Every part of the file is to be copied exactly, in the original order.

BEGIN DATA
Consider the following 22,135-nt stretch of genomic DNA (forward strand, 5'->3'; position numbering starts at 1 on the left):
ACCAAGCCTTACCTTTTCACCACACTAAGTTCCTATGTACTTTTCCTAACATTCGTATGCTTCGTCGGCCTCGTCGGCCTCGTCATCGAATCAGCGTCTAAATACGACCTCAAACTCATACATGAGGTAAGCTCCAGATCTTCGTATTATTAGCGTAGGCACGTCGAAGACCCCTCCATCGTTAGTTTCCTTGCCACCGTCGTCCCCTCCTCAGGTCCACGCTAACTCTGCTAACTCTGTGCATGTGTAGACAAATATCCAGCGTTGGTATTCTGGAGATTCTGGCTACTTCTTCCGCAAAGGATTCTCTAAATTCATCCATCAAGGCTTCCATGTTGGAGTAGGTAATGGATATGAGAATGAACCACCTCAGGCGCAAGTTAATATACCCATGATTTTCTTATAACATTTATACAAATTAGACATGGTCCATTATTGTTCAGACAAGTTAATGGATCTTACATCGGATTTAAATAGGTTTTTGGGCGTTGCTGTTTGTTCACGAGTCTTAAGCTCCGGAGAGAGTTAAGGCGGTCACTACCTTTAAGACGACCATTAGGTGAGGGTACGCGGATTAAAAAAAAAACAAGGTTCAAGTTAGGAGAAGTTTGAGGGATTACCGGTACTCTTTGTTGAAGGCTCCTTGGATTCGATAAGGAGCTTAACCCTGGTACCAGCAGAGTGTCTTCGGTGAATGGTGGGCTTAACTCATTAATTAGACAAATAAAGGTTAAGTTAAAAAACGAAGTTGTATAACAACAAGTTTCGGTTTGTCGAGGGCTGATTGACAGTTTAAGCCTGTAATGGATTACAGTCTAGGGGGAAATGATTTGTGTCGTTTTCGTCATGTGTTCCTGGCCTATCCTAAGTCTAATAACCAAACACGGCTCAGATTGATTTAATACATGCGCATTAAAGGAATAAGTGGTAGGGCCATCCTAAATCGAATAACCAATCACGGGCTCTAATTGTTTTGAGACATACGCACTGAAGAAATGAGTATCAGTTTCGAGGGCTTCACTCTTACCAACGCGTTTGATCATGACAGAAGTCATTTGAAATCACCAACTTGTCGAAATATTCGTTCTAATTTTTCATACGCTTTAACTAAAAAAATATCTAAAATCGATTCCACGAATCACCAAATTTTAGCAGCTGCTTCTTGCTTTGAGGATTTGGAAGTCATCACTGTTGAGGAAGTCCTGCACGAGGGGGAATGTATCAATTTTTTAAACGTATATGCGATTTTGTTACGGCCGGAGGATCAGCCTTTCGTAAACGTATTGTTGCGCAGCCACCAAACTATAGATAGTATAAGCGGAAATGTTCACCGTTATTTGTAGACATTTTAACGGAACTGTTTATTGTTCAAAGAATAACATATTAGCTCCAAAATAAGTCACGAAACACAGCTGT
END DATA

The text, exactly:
Consider the following 22,135-nt stretch of genomic DNA (forward strand, 5'->3'; position numbering starts at 1 on the left):
ACCAAGCCTTACCTTTTCACCACACTAAGTTCCTATGTACTTTTCCTAACATTCGTATGCTTCGTCGGCCTCGTCGGCCTCGTCATCGAATCAGCGTCTAAATACGACCTCAAACTCATACATGAGGTAAGCTCCAGATCTTCGTATTATTAGCGTAGGCACGTCGAAGACCCCTCCATCGTTAGTTTCCTTGCCACCGTCGTCCCCTCCTCAGGTCCACGCTAACTCTGCTAACTCTGTGCATGTGTAGACAAATATCCAGCGTTGGTATTCTGGAGATTCTGGCTACTTCTTCCGCAAAGGATTCTCTAAATTCATCCATCAAGGCTTCCATGTTGGAGTAGGTAATGGATATGAGAATGAACCACCTCAGGCGCAAGTTAATATACCCATGATTTTCTTATAACATTTATACAAATTAGACATGGTCCATTATTGTTCAGACAAGTTAATGGATCTTACATCGGATTTAAATAGGTTTTTGGGCGTTGCTGTTTGTTCACGAGTCTTAAGCTCCGGAGAGAGTTAAGGCGGTCACTACCTTTAAGACGACCATTAGGTGAGGGTACGCGGATTAAAAAAAAAACAAGGTTCAAGTTAGGAGAAGTTTGAGGGATTACCGGTACTCTTTGTTGAAGGCTCCTTGGATTCGATAAGGAGCTTAACCCTGGTACCAGCAGAGTGTCTTCGGTGAATGGTGGGCTTAACTCATTAATTAGACAAATAAAGGTTAAGTTAAAAAACGAAGTTGTATAACAACAAGTTTCGGTTTGTCGAGGGCTGATTGACAGTTTAAGCCTGTAATGGATTACAGTCTAGGGGGAAATGATTTGTGTCGTTTTCGTCATGTGTTCCTGGCCTATCCTAAGTCTAATAACCAAACACGGCTCAGATTGATTTAATACATGCGCATTAAAGGAATAAGTGGTAGGGCCATCCTAAATCGAATAACCAATCACGGGCTCTAATTGTTTTGAGACATACGCACTGAAGAAATGAGTATCAGTTTCGAGGGCTTCACTCTTACCAACGCGTTTGATCATGACAGAAGTCATTTGAAATCACCAACTTGTCGAAATATTCGTTCTAATTTTTCATACGCTTTAACTAAAAAAATATCTAAAATCGATTCCACGAATCACCAAATTTTAGCAGCTGCTTCTTGCTTTGAGGATTTGGAAGTCATCACTGTTGAGGAAGTCCTGCACGAGGGGGAATGTATCAATTTTTTAAACGTATATGCGATTTTGTTACGGCCGGAGGATCAGCCTTTCGTAAACGTATTGTTGCGCAGCCACCAAACTATAGATAGTATAAGCGGAAATGTTCACCGTTATTTGTAGACATTTTAACGGAACTGTTTATTGTTCAAAGAATAACATATTAGCTCCAAAATAAGTCACGAAACACAGCTGT